Although the cases will be decided separately, it will be difficult for the justices not to make comparisons. Some of the questions are predictable: For example, is aerial surveillance of a suspected home-grown drug operation any more or less legally acceptable than flying over a commercial plant to glean evidence of violations of federal regulations?
And should the police and public agencies be allowed to enter ``air space'' above a private facility without a search warrant? Why isn't this as serious a violation of civil rights as it would be if authorities, minus a court order, broke into a private home?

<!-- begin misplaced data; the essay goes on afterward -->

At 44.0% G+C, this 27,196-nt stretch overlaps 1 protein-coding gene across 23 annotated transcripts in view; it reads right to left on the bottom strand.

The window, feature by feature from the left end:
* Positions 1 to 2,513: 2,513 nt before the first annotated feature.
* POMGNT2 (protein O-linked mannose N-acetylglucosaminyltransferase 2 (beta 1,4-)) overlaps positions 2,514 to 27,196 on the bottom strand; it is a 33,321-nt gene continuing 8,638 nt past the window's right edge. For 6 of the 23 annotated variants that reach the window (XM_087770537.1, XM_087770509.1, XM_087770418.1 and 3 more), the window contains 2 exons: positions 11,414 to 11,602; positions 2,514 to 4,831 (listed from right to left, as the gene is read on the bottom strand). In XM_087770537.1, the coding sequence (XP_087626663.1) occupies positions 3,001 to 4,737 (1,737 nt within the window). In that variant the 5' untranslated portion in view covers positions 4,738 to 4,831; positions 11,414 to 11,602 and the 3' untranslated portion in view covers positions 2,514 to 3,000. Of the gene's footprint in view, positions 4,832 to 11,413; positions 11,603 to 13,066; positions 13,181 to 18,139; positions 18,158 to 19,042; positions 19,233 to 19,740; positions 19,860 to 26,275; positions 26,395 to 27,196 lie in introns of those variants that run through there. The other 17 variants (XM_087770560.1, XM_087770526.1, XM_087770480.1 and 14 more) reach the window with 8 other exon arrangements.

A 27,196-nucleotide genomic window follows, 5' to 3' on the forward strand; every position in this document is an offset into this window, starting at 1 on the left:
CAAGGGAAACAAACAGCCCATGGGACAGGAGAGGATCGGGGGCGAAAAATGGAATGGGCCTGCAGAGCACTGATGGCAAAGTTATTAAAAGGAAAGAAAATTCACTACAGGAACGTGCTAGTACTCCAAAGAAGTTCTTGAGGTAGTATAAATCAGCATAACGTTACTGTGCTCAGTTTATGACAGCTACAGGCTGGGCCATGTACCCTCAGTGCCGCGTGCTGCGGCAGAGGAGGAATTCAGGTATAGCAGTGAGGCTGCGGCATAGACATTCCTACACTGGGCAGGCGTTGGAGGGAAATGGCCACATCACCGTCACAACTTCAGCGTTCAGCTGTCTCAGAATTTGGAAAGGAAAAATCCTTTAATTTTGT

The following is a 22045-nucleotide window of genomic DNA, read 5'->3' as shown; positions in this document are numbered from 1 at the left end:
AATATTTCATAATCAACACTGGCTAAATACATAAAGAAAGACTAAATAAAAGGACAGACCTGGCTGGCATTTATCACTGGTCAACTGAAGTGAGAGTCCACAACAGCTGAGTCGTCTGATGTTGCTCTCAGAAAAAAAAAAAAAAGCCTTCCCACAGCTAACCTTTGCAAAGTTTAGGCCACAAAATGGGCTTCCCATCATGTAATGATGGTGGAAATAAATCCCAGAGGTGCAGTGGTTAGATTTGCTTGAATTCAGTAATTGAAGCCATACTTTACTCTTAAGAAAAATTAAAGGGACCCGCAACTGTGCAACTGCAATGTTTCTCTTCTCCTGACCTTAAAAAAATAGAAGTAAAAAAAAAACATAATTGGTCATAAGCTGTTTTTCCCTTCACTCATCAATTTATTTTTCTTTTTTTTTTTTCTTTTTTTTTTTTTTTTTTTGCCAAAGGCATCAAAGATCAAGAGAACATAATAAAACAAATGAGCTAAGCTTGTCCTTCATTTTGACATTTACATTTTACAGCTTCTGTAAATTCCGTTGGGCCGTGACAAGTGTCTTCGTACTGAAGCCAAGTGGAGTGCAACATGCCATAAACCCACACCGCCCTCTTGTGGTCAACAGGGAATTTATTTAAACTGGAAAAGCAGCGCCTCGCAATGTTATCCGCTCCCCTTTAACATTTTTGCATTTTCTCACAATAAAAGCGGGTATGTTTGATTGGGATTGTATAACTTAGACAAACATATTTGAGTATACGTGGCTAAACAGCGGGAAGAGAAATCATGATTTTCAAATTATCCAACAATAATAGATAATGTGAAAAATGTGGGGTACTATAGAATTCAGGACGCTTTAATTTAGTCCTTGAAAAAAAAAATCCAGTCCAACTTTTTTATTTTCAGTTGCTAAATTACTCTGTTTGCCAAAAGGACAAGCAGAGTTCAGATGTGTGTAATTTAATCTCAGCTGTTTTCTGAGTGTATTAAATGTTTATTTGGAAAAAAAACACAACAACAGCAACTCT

But perhaps a more basic issue for society -- one which will doubtless be debated long after these two cases are adjudicated -- is whether Mr. Horowitz is right: that the arrival of the new technology diminishes citizens' expectations of privacy.
Obviously, this controversy reaches much farther than the use of aerial surveillance. It involves the use or misuse of technology by government and private parties to invade the privacy of others. Today, legal and ethical issues are already swirling around questions involving cellular mobile phones, electronic mail, call-detailing systems, and lie detector tests.
A recent report from the congressional Office of Technology Assessment (OTA) indicates that, although existing law strictly limits public and private electronic surveillance of conventional telephone calls, the ``new telephone technology was not envisioned when current legal protections were enacted.'' OTA charges that, as a result, ``statutory protection against telephone surveillance is weak, ambiguous or nonexistent.''